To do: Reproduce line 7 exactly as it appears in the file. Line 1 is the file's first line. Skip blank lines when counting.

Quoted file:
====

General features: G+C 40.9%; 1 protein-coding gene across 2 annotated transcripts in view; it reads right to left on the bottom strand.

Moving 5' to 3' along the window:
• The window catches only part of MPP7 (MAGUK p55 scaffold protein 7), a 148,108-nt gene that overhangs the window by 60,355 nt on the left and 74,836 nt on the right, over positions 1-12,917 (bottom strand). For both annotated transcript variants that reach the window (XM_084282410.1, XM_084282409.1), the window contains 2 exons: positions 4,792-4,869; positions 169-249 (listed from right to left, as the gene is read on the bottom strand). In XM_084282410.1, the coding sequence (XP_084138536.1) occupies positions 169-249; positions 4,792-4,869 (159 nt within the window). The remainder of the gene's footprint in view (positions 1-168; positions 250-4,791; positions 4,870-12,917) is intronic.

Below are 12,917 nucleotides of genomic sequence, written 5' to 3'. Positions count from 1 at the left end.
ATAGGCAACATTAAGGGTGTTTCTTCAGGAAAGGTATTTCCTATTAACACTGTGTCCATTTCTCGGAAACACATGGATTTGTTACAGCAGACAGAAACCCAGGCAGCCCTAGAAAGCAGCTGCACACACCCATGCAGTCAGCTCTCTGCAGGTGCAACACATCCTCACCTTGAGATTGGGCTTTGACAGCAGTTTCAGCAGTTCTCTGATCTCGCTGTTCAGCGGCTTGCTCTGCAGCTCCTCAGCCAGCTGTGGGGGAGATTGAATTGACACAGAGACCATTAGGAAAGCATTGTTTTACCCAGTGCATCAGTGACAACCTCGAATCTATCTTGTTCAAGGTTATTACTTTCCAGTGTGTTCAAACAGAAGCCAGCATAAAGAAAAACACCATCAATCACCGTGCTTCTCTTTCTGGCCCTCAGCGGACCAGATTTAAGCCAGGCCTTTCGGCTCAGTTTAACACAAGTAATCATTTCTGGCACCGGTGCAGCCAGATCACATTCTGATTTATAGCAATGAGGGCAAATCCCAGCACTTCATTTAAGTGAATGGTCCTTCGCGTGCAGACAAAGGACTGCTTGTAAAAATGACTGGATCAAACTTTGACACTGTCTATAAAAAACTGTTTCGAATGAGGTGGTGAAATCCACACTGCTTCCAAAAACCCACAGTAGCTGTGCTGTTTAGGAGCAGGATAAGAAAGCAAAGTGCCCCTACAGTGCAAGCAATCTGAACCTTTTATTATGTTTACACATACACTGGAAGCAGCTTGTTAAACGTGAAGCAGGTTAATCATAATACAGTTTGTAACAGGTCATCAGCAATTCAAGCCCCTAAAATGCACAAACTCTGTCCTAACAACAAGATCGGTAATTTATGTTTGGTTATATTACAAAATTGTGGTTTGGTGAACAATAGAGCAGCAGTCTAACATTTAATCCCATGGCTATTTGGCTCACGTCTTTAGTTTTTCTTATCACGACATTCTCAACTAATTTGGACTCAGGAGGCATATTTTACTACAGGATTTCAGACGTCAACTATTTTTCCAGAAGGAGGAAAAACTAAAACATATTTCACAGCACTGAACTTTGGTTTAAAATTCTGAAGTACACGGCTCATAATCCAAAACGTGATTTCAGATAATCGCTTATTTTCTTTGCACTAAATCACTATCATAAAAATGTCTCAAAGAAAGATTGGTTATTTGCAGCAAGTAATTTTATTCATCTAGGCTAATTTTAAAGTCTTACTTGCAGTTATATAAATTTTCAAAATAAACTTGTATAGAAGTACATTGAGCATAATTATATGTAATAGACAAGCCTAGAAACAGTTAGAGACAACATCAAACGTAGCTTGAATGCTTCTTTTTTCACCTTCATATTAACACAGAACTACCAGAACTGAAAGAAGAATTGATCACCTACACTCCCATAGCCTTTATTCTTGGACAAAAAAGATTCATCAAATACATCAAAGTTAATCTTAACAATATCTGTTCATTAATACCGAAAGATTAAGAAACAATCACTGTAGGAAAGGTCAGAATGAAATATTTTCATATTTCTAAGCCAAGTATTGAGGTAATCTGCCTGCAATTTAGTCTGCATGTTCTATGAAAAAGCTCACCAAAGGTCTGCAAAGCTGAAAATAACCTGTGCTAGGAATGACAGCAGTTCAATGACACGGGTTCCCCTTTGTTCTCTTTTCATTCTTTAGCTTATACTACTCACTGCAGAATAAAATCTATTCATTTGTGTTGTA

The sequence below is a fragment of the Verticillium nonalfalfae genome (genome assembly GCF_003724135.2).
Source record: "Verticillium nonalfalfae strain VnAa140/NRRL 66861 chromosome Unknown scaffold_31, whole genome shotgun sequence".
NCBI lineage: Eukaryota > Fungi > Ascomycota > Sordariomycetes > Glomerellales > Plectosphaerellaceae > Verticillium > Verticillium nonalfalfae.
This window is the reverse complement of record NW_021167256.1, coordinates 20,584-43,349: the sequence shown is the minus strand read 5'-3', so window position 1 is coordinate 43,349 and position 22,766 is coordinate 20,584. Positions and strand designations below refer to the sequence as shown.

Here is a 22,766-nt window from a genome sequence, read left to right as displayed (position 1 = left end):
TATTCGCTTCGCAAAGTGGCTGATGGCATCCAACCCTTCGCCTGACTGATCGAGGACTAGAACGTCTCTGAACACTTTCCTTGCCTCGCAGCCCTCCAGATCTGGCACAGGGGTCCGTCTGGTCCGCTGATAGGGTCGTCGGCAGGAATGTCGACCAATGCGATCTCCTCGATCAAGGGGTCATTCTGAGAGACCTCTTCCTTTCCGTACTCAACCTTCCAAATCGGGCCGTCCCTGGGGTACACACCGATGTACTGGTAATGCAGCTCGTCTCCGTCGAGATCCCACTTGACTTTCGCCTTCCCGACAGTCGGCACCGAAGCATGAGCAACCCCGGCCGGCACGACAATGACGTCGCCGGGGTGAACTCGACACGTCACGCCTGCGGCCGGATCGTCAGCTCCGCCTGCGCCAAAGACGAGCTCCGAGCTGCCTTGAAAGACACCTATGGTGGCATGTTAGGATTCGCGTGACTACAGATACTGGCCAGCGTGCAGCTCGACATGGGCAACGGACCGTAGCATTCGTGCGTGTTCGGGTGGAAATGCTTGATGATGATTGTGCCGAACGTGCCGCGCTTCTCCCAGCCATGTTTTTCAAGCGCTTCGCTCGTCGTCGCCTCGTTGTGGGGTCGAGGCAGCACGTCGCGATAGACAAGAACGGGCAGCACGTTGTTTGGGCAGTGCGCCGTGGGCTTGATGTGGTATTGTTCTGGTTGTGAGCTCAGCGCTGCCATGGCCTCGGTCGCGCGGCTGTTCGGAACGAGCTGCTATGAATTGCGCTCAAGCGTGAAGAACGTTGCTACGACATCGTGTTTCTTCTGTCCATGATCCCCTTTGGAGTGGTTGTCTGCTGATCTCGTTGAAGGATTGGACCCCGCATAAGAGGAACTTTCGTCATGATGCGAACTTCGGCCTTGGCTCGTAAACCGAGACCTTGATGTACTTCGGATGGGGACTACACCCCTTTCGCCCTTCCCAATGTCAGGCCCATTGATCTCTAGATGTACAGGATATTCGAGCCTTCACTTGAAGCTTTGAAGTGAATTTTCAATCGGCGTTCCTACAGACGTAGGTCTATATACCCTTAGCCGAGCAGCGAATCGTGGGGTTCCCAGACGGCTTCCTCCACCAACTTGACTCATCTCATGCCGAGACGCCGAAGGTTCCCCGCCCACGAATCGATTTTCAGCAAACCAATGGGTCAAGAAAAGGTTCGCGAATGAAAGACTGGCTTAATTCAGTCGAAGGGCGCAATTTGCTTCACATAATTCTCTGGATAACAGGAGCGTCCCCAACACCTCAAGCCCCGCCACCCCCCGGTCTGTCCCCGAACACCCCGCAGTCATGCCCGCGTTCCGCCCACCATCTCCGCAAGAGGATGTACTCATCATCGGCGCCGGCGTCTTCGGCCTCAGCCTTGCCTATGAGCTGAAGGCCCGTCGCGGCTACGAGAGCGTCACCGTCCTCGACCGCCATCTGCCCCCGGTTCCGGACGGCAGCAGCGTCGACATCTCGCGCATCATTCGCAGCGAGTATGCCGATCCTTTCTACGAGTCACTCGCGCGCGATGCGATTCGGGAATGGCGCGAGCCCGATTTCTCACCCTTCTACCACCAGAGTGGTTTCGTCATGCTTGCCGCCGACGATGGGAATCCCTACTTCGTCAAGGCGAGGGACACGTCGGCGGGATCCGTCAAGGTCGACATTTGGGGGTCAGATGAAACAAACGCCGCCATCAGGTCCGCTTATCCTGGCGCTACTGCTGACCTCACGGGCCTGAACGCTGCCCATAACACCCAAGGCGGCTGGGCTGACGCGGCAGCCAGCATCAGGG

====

Source record: "Verticillium nonalfalfae strain VnAa140/NRRL 66861 chromosome Unknown scaffold_31, whole genome shotgun sequence".